- Mike McDonnell, formerly of Emmetsburg and now of Dakota, is visiting his brother T. McDonnell, of this city.
- Nick Koch now has charge of the saloon which was recently under the management of Terry Foy and Matt Lannen.
- Chas. H. Johnson and wife, whose marriage on the 12th at Ackley, we made mention of last week, arrived in town last Thursday evening and will remain in the future here where Mr. Johnson’s business has places him. This young couple is respected by all and to dwell on the promise of either to any extent is useless. The bride Miss Corra B. Mills has long been a popular young teacher in the high school of this place and during her stay here has made many friends. She is a lady of fine quality and highly accomplished. Mr. Johnson is the junior member of the firm of W.W. Johnson, lumber, coal and grain dealers of Algona and this place. The business of the firm at this place is conducted by and in such a manner that shows him to be a shrewd and careful business man. His friends here are all who have ever known him. We wish the young couple much joy and a pleasant voyage over the matrimonial sea of life upon which they have just embarked.
To Mr. and Mrs. Don Treat Emmetsburg Jan. 13th, a daughter.
To Mr. and Mrs. Eugene Schriner of Fern Valley twp. Jan. 16th, a son.
To Mr. and Mrs. A.W. Utter of Emmetsburg Jan. 18th, a daughter.
January 19th, 1885, Luman Houck and Sarah E. Drew, all of this county.
In Emmetsburg, Iowa, on Jan. 19th, 1885, by Rev. J.J. Smith assisted by Rev. M.E. Norton of Spirit Lake, Mr. John Donovan Jr. and Miss Mary Agnes Howard, both of this county.
Mr. Donovan as our readers well know, has been reared among us, and is one of Palo “Alto’s finest young men. He is a son of Mr. and Mrs. John Donovan of Emmetsburg and a young man of steady habits, good business qualification and industrious. He has been engaged in business in our town for some length of time and is now proprietor of the Temperance Billiard Hall.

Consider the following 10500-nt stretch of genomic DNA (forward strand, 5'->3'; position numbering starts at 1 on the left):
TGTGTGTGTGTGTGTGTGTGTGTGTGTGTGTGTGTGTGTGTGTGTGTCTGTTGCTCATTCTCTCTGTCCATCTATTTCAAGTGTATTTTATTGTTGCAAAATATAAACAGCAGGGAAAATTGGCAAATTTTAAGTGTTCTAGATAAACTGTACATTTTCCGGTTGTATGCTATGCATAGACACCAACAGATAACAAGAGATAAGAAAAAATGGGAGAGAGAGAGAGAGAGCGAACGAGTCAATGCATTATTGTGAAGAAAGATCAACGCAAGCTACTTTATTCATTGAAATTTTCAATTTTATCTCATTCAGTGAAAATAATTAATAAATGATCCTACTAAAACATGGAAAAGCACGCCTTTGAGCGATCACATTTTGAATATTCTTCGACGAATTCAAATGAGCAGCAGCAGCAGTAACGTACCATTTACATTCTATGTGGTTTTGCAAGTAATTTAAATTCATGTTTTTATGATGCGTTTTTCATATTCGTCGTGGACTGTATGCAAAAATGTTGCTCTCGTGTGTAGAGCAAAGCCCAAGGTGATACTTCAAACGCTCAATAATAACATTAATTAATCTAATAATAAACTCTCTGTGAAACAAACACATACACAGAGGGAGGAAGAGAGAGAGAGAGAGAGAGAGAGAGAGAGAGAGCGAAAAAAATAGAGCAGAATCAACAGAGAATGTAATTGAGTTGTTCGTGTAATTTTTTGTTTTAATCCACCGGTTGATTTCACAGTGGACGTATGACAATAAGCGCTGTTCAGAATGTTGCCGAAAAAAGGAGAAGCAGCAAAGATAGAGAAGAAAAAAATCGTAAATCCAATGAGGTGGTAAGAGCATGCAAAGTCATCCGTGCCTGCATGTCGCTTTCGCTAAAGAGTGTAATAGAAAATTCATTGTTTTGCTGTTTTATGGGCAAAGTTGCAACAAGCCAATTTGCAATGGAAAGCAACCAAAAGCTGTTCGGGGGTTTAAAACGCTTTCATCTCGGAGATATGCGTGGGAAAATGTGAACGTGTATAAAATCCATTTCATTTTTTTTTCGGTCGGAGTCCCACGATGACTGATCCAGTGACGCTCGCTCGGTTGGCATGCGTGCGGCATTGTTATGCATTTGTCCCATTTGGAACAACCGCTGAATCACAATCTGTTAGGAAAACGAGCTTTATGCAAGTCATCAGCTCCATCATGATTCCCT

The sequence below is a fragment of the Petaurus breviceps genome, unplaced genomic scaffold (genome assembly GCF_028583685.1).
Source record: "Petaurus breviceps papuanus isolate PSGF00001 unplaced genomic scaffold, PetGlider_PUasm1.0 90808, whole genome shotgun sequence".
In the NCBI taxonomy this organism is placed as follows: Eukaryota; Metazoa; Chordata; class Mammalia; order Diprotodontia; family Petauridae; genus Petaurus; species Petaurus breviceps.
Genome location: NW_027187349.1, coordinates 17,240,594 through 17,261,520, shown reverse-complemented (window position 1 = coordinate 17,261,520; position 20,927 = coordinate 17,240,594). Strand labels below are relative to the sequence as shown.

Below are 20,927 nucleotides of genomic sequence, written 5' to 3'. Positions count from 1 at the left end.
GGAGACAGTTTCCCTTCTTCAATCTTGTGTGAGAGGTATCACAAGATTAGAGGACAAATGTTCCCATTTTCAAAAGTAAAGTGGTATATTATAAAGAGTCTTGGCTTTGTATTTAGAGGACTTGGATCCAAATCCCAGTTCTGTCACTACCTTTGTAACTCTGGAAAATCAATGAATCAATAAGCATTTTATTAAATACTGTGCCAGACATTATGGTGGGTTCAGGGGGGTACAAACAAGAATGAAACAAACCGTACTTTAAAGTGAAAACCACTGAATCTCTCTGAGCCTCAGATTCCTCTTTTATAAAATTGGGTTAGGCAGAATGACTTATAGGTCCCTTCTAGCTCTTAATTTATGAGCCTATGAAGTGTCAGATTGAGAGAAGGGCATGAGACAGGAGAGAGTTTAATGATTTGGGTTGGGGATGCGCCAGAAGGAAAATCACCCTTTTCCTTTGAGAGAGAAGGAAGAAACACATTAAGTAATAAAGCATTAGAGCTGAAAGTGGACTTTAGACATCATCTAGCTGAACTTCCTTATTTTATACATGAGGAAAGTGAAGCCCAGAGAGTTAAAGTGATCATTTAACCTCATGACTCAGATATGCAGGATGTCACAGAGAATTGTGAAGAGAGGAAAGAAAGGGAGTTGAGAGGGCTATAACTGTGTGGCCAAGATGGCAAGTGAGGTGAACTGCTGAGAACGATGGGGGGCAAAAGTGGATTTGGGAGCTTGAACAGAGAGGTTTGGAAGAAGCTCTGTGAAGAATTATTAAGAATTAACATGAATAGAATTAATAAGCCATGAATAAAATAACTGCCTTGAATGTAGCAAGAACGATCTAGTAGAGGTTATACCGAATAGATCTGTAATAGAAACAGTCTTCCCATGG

Miss Howard is a cousin of Mrs John Dooley who resides south of Emmetsburg and has been a resident of this county for a number of years having successfully taught several terms of school here. She is a young lady of refinement and culture and well educated. Mr. Donovan should be congratulated on receiving such a lady for a wife and Miss Hoard in return should feel thankful upon receiving such a gentleman for a husband. The Democrat wishes the young couple long, happy and prosperous life.
In Emmetsburg, Ia., Monday Jan. 19th, 1885, by Rev. J.J. Smith, Mr. John Hester, of Butler Co, Iowa to Miss Mary Agnes Mahan of Palo Alto county.
Thus another of Palo Alto’s fairest and best daughters drops the careless freedom of maiden hood to assume the more sober and honorable robes of wife and matron.
Mr. Hester is a young man of good address, intelligence, and steady habits, who has by economy secured a good property in his own county and now, like Isaac of old seeks his Rebecca in a distant land.